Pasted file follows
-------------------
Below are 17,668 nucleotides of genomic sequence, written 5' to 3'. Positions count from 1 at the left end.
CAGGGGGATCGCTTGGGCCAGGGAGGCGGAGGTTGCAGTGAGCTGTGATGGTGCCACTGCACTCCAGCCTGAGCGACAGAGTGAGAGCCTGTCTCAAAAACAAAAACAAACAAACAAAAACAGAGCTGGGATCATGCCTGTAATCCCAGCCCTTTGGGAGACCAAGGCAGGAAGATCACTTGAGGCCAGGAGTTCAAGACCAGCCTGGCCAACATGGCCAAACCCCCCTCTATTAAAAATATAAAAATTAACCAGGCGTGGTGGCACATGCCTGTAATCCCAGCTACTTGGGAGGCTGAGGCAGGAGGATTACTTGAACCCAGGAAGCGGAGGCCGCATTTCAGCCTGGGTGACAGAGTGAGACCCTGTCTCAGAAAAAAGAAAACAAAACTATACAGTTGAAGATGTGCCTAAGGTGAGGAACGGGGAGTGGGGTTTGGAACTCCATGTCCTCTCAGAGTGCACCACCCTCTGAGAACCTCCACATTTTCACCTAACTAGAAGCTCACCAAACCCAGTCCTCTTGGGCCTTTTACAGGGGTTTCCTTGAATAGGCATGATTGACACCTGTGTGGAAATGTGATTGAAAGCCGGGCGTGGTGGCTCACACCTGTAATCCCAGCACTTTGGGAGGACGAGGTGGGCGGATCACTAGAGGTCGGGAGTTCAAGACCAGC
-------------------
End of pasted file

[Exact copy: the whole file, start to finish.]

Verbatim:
Below are 17,668 nucleotides of genomic sequence, written 5' to 3'. Positions count from 1 at the left end.
CAGGGGGATCGCTTGGGCCAGGGAGGCGGAGGTTGCAGTGAGCTGTGATGGTGCCACTGCACTCCAGCCTGAGCGACAGAGTGAGAGCCTGTCTCAAAAACAAAAACAAACAAACAAAAACAGAGCTGGGATCATGCCTGTAATCCCAGCCCTTTGGGAGACCAAGGCAGGAAGATCACTTGAGGCCAGGAGTTCAAGACCAGCCTGGCCAACATGGCCAAACCCCCCTCTATTAAAAATATAAAAATTAACCAGGCGTGGTGGCACATGCCTGTAATCCCAGCTACTTGGGAGGCTGAGGCAGGAGGATTACTTGAACCCAGGAAGCGGAGGCCGCATTTCAGCCTGGGTGACAGAGTGAGACCCTGTCTCAGAAAAAAGAAAACAAAACTATACAGTTGAAGATGTGCCTAAGGTGAGGAACGGGGAGTGGGGTTTGGAACTCCATGTCCTCTCAGAGTGCACCACCCTCTGAGAACCTCCACATTTTCACCTAACTAGAAGCTCACCAAACCCAGTCCTCTTGGGCCTTTTACAGGGGTTTCCTTGAATAGGCATGATTGACACCTGTGTGGAAATGTGATTGAAAGCCGGGCGTGGTGGCTCACACCTGTAATCCCAGCACTTTGGGAGGACGAGGTGGGCGGATCACTAGAGGTCGGGAGTTCAAGACCAGC